Supportive Bra

6 – 8 weeks
Showering 2 – 3 days
Light daily activities 3 – 4 weeks
Heavy lifting and other strenuous activities 6 – 8 weeks

It is important to be patient with your body as it heals. From your last breast reconstruction procedure, it may take up to 2 months before your final results can be seen. Once everything settles, patients typically report an improvement in their mental, emotional, and physical well-being.

Cost and Financing

The Woman’s Health and Cancer Rights Act of 1998 requires all group health insurance providers to cover breast reconstruction procedures. However, the total cost of breast reconstruction will vary, depending on your insurance carrier and plan. Our staff is highly trained and experienced in working with major insurance providers to provide you with the least out-of-pocket expenses possible.

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Frequently Asked Questions

Will implants get in the way of radiation therapy?

Patients who need to undergo radiation therapy will typically have delayed reconstruction or tissue expanders in place while undergoing treatment. Permanent implants can then be inserted after therapy is completed.

How do I know which type of implant to choose?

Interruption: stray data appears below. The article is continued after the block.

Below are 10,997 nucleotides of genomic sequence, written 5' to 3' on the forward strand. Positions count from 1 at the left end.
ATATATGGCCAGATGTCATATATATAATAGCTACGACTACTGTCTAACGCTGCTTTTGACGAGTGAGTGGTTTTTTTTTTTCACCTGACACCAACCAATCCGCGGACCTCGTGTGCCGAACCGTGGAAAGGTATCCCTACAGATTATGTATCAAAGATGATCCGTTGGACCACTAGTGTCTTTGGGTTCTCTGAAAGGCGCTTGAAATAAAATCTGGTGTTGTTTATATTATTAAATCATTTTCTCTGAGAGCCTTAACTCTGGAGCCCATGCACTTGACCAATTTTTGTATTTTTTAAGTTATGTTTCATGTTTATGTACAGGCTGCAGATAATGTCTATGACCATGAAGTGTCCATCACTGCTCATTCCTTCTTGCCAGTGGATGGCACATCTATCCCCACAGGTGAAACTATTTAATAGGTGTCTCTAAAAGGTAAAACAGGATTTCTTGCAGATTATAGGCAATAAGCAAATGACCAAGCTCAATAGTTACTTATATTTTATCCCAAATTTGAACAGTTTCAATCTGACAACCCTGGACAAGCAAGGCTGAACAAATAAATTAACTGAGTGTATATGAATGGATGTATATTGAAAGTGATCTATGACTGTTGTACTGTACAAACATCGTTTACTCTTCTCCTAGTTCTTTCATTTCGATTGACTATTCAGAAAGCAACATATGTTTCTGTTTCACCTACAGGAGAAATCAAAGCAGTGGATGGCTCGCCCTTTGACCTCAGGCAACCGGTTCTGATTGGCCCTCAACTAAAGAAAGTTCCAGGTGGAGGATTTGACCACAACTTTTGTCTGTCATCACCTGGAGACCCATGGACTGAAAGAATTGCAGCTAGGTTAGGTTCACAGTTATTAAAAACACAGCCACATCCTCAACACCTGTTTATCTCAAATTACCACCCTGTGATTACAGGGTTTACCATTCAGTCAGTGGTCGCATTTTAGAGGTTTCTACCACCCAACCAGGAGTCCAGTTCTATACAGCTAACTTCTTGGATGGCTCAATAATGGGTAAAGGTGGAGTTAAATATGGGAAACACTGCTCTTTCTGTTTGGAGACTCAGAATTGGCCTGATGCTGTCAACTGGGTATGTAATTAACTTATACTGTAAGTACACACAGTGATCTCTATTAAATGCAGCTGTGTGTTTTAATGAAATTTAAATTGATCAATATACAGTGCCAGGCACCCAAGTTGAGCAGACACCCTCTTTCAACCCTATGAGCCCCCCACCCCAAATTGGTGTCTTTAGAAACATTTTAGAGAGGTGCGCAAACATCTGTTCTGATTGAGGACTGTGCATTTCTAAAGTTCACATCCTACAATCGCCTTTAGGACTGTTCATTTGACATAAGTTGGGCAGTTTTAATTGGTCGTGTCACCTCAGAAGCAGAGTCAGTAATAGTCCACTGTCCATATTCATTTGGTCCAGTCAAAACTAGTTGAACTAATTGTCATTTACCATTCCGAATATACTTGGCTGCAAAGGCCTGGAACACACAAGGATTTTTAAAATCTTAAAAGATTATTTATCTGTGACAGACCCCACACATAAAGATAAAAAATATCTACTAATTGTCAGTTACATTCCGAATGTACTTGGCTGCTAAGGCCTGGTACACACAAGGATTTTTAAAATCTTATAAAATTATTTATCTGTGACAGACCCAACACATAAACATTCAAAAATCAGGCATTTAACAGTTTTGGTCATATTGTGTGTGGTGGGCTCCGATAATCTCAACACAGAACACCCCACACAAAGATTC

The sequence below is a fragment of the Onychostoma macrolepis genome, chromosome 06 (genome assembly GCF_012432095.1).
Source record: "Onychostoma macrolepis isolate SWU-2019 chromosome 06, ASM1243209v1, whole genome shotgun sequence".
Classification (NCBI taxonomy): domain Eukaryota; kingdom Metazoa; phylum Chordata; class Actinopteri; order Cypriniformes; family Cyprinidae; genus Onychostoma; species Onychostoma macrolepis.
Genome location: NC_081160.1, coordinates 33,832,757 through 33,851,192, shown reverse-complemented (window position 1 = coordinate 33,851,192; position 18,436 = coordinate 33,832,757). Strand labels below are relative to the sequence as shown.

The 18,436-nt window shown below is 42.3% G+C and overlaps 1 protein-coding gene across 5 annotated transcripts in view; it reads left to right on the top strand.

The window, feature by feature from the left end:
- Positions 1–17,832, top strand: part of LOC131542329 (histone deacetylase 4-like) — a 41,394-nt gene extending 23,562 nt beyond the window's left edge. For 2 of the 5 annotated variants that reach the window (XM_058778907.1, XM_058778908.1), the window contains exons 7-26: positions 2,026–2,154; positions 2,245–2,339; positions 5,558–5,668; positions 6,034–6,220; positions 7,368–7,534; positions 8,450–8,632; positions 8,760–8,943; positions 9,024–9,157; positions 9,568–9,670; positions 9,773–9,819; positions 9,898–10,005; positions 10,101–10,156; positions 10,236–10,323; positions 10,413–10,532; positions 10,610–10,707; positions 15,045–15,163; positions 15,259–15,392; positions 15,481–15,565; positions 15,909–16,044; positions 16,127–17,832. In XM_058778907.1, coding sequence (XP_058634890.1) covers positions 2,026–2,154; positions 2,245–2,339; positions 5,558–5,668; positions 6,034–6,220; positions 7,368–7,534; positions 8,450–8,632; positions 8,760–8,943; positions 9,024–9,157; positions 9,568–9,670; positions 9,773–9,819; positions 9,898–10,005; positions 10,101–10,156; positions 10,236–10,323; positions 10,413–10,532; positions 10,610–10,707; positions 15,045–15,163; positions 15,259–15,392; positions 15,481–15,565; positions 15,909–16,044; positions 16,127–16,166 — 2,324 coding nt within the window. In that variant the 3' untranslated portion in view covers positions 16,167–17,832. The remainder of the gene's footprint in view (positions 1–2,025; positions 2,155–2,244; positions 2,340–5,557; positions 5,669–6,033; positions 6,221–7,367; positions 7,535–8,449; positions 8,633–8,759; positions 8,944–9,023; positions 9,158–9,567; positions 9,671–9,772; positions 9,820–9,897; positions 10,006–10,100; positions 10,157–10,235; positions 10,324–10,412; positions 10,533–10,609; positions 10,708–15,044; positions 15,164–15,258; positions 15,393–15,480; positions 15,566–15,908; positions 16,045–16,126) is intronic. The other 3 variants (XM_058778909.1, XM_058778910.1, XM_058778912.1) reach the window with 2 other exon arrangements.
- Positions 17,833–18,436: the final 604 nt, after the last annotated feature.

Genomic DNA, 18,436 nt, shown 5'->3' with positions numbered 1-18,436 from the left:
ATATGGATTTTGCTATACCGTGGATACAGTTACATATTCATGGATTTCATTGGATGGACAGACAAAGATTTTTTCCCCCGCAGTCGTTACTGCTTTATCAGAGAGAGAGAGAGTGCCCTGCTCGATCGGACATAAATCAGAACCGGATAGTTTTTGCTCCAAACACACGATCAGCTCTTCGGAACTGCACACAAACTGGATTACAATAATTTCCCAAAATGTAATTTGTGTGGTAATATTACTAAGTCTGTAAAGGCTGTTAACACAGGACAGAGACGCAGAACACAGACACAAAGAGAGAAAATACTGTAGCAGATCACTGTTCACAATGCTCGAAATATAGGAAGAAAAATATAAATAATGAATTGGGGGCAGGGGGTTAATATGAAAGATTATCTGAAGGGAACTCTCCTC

Your surgeon will discuss the available types of implants and help you decide which type to use during your consultation.

Is breast implant reconstruction a good choice for patients having a prophylactic mastectomy?

Yes, oftentimes patients having a prophylactic, nipple-sparing mastectomy achieve the best results through direct-to-implant breast reconstruction.

Request Your ConsultationYou can request a consultation online or if you have any questions please call the office 713-633-4411.




*The content and images on this page are provided with the sole intention of educating potential patients on the procedure discussed above. Results vary per individual and are dependent on our doctor’s consultation prior to the procedure. We strongly recommend undergoing a formal consultation with a board-certified plastic and reconstructive surgeon prior to scheduling and undergoing any surgical or non-surgical treatment.